I sit watching the sun rise over Puig Ferrer, climbing higher in the sky and already warming the terrace. Songbirds chirp in the trees, there’s the faint hum of the occasional passing car visiting Lluc, and the chink of dishes inside Refugi de Son Amer.
In a recent twist of fate, I find myself writing not as katherinebikes, but as katherinehikes. Or perhaps more accurately katherinedrives, katherineorganises, katherinepays and katherineserves.
Today is the last day of a four day trek across Mallorca from Deia to Pollenca, following the national GR221 trail. Ten Dutch ladies are tackling the trek, with Mountain Leader Dave Barrow leading the way. Some are experienced hikers, and for some it’s the first time, but with 70km of dry stone trails to cover across the Tramuntana mountain range, it’s a challenge for everyone.
The GR221 is a popular trail, visited by walking enthusiasts from all over the world and punctuated by tranquil mountain refuges, dividing the route into manageable stages. We’ve stayed high up on the clifftops watching the sun set over Port de Soller, in an almost inaccessible refuge called Tossals Verds, meaning green hills, and lastly here overlooking the breathtaking monastery in Lluc.
The guiding life
Ten years ago I was starting my Duke of Edinburgh’s awards, a British scheme that was established to encourage young people to learn more skills, volunteer in the community and to complete expeditions, usually on foot but also by bike or horseback. Our team of six or seven started with a two day walk across local East Devon, and within three years we completed a four day trek into the Atlas Mountains, Morocco, completely unsupported with the exception of essential water top-ups.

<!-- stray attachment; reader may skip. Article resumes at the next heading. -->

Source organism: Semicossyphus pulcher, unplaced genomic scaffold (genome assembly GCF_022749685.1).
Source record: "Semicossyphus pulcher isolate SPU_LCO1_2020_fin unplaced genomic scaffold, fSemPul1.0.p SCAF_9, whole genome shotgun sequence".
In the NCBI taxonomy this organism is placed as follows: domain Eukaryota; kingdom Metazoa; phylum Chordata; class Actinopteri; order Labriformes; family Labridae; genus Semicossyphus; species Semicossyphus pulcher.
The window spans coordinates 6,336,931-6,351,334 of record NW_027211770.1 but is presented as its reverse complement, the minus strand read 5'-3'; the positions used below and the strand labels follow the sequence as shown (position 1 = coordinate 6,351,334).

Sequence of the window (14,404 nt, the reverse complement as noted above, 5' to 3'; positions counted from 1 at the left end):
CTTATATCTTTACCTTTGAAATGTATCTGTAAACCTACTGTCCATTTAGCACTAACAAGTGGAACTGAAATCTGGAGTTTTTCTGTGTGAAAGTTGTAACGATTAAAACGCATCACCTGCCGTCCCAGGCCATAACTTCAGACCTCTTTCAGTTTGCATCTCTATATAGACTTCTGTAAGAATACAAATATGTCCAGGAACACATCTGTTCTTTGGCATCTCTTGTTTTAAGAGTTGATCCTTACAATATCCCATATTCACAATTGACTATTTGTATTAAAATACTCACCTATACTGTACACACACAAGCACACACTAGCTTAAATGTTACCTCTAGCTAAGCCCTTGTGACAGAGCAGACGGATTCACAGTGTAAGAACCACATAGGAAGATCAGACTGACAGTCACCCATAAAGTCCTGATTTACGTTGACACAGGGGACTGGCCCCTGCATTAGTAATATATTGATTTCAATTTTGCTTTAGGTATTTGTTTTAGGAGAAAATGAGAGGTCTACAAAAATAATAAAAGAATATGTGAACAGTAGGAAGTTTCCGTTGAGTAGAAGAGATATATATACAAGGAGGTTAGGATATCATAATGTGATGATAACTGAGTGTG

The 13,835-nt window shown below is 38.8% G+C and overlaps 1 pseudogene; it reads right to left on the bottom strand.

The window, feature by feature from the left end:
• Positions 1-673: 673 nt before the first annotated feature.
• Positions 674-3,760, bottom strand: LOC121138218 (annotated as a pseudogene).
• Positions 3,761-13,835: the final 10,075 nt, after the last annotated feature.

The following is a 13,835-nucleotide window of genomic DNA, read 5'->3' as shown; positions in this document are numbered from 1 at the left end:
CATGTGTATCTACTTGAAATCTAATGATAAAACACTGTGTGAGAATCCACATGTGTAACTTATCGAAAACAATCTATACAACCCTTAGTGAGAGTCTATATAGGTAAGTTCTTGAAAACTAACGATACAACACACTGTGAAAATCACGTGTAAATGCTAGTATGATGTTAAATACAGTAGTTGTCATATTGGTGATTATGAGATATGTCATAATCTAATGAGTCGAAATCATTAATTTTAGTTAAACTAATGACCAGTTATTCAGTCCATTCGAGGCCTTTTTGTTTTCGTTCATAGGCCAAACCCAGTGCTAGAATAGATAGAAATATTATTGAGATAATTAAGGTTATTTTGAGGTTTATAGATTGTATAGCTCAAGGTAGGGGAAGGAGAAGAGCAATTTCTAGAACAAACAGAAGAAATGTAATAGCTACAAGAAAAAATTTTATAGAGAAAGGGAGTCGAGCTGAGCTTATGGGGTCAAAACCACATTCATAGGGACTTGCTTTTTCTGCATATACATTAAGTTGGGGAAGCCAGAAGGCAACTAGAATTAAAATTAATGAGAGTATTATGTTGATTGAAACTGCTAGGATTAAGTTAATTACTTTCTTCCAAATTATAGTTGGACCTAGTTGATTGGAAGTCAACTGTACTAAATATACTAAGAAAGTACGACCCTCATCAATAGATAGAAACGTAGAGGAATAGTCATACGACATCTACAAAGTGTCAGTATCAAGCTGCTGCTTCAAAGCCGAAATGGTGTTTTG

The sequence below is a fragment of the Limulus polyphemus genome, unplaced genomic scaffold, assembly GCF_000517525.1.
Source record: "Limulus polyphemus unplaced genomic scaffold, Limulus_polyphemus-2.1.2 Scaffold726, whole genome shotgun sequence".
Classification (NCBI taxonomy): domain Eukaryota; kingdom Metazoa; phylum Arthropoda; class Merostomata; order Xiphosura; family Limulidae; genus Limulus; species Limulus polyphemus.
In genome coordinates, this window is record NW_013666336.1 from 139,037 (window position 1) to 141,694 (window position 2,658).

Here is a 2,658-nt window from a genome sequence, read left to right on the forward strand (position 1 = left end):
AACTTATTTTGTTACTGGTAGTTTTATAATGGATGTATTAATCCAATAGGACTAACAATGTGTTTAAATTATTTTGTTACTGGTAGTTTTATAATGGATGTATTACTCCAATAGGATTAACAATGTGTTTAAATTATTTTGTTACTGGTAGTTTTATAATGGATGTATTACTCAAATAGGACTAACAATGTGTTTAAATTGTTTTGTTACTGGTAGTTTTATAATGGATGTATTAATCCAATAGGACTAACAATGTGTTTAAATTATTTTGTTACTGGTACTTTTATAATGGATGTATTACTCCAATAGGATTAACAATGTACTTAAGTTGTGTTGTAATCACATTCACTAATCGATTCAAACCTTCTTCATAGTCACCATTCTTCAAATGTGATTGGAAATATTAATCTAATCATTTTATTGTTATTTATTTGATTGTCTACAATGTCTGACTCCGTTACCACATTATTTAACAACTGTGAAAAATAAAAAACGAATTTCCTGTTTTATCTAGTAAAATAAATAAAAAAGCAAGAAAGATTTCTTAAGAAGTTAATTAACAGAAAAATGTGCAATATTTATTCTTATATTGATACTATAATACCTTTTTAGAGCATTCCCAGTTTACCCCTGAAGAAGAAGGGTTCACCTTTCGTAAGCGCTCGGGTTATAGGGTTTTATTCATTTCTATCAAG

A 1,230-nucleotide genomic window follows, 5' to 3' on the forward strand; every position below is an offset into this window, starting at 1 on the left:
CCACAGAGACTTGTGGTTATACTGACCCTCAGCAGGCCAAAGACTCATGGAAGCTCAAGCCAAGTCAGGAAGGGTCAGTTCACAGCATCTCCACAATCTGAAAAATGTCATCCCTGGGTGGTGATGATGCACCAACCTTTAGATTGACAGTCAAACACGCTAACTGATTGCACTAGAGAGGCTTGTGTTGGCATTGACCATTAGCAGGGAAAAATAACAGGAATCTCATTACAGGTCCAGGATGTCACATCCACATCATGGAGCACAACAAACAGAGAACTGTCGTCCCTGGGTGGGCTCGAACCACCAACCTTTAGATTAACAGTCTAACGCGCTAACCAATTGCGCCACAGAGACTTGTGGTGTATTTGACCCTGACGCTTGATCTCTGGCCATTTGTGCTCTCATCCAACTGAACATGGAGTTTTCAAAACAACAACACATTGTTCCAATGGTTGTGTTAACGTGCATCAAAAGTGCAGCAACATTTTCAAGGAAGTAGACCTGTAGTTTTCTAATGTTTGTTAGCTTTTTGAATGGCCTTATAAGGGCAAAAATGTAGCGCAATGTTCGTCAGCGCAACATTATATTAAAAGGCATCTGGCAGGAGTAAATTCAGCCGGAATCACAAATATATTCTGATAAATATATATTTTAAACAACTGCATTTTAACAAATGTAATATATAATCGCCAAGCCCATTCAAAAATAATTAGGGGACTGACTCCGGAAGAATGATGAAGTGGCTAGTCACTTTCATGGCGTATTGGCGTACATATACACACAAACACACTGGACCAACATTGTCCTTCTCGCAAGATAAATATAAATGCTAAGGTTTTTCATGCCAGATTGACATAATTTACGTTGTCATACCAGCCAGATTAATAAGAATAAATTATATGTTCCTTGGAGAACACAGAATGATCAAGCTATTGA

I had never dreamt that a decade later, I would be doing the same, but leading a group, twice my age. These people are looking up to you for your guidance, your advice, and put faith in exactly what you recommend. That’s pretty daunting, and I’m glad to have Dave as our leader, as a fully qualified ML with plenty of years’ experience under his belt.
My assistant role is really more involved that I originally imagined. Apart from my main duty of driving the car which has all the overnight luggage, there’s meeting up along the route where possible to deliver water and snacks, finding a way to draw out cash each day, finding the refuges and checking in as well as making up bunk-beds and hauling luggage where I can. Anything that I can do to make the day that little bit easier for the ladies once they reach their destination on weary legs.
The day doesn’t end when the group gets to the refuge either. Whether it’s preparing and briefing for the next day, making sure that dinner goes smoothly and everyone has what they need or simply socialising – it’s all part of the job. Thankfully Dave knows a fair few party tricks from his days of working with kids and our attempts at Charleston lessons never fail to amuse!
I’m honoured and humbled to be in this position, showing these ladies this wonderful island, introducing them to the simple beauty of mountain refuges and encouraging them into the serene world of mountain hiking. It’s a far cry from their usual holiday type, but I’ve been impressed by their willingness to adopt the mountain lifestyle and friendly attitude towards their fellow walkers. We mustn’t forget everyone else that we’ve met along the way; the two German girls, the Swedish hikers, the German siblings with the drone, English Richard and countless others. Each member of the Refugi has a story, and we all muck in together.